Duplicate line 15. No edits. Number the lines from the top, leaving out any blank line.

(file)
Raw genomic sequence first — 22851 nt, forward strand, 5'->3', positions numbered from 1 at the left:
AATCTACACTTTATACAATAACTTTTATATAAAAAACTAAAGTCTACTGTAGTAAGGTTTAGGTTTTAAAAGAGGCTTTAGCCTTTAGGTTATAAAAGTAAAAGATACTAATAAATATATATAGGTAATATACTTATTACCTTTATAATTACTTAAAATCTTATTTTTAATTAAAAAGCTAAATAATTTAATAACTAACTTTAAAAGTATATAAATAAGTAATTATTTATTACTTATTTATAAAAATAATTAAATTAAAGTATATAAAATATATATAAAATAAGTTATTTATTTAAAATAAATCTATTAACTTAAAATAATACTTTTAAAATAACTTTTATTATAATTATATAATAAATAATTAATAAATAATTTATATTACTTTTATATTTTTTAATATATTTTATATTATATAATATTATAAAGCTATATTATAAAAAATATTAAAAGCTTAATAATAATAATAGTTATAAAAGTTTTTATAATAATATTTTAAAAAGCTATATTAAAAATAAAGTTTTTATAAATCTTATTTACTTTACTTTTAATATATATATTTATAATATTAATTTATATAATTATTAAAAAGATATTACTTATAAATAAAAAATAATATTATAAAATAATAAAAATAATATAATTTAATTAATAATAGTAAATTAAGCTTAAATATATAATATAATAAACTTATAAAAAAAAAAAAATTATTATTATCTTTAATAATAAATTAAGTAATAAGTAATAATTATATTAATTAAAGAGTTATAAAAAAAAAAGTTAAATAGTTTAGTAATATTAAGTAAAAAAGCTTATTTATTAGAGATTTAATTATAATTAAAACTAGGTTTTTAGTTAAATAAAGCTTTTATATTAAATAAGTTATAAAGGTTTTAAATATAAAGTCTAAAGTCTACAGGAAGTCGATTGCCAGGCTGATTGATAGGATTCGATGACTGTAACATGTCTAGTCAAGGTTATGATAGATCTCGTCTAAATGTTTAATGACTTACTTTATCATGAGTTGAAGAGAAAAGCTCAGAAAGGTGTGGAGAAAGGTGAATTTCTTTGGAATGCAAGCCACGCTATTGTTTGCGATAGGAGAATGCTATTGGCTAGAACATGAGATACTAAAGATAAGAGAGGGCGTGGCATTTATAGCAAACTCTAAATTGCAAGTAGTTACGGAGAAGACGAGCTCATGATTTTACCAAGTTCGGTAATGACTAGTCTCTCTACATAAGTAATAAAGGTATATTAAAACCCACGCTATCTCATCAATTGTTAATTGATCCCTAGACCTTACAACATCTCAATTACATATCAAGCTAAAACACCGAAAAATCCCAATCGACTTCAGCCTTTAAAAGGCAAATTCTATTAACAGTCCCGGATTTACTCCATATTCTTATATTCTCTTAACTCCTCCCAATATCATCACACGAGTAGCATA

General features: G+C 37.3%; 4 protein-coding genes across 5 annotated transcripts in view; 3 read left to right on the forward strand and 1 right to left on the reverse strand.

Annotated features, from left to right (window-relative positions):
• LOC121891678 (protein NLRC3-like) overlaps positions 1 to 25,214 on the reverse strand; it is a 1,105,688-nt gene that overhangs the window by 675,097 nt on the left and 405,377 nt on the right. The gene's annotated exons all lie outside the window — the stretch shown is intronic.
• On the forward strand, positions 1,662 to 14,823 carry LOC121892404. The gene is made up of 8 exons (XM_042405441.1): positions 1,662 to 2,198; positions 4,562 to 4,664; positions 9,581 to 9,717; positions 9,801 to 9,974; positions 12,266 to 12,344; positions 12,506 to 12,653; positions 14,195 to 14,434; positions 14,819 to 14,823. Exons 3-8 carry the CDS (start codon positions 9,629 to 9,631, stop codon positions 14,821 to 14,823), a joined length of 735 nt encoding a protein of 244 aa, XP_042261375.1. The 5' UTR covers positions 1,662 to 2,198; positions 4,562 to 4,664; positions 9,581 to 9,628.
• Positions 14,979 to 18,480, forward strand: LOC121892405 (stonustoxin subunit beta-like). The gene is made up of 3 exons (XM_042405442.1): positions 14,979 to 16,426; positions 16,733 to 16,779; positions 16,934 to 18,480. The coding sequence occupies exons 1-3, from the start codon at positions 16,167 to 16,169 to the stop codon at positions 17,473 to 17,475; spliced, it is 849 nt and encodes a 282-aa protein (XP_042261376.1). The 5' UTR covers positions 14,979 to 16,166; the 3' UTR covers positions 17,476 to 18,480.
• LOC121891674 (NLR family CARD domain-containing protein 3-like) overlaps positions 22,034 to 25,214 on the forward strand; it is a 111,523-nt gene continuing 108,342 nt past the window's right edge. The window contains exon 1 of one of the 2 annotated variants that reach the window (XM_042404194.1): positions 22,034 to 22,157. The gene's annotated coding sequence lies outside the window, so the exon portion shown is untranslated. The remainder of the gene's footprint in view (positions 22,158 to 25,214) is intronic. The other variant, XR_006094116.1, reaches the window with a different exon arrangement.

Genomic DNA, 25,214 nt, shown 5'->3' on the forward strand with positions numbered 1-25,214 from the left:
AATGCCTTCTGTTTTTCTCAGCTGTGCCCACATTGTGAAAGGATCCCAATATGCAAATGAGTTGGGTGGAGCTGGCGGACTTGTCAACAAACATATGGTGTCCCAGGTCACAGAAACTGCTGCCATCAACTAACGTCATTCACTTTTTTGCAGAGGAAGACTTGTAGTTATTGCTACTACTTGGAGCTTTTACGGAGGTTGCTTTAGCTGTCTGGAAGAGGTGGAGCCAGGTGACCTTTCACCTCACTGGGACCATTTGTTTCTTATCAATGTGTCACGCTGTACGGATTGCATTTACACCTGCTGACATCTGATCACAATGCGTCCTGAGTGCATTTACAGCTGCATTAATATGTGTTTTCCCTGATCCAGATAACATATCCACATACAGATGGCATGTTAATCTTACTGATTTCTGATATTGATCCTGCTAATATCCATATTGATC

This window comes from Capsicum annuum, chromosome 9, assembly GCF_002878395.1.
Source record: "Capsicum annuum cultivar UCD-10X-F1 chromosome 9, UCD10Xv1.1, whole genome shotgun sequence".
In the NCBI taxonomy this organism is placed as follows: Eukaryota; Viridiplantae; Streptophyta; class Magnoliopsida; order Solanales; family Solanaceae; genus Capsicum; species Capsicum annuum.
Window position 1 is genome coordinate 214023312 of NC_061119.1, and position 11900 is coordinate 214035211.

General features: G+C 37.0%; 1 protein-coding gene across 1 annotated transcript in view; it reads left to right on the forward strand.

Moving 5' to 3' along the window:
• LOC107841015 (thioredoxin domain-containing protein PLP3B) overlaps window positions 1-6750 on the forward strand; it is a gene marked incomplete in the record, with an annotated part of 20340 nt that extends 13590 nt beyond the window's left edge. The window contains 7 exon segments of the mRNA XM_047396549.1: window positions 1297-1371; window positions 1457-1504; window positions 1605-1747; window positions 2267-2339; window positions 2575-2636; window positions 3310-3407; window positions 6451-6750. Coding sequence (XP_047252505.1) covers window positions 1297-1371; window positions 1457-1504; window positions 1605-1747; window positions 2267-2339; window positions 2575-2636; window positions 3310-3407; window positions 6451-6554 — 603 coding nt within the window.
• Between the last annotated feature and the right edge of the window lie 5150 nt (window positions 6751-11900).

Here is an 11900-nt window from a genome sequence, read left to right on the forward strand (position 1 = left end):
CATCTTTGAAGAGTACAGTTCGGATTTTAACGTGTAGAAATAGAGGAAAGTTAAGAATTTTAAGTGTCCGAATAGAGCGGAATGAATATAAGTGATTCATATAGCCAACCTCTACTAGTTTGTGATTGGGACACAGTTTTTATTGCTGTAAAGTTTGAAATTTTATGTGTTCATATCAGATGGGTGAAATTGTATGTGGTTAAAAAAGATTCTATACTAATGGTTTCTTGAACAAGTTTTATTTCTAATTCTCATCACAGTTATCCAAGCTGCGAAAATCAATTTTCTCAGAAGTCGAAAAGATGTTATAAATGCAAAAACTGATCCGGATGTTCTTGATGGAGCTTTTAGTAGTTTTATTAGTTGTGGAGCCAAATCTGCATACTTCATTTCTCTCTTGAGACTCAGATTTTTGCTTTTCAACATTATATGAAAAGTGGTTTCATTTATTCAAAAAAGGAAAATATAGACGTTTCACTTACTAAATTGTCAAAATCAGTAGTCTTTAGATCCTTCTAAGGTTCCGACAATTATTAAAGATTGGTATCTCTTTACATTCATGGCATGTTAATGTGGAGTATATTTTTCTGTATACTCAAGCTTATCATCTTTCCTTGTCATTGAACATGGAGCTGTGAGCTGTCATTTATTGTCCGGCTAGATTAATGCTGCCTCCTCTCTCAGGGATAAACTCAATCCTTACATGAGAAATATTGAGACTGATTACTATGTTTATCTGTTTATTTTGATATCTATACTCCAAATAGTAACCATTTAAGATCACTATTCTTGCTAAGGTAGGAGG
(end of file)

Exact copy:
General features: G+C 37.0%; 1 protein-coding gene across 1 annotated transcript in view; it reads left to right on the forward strand.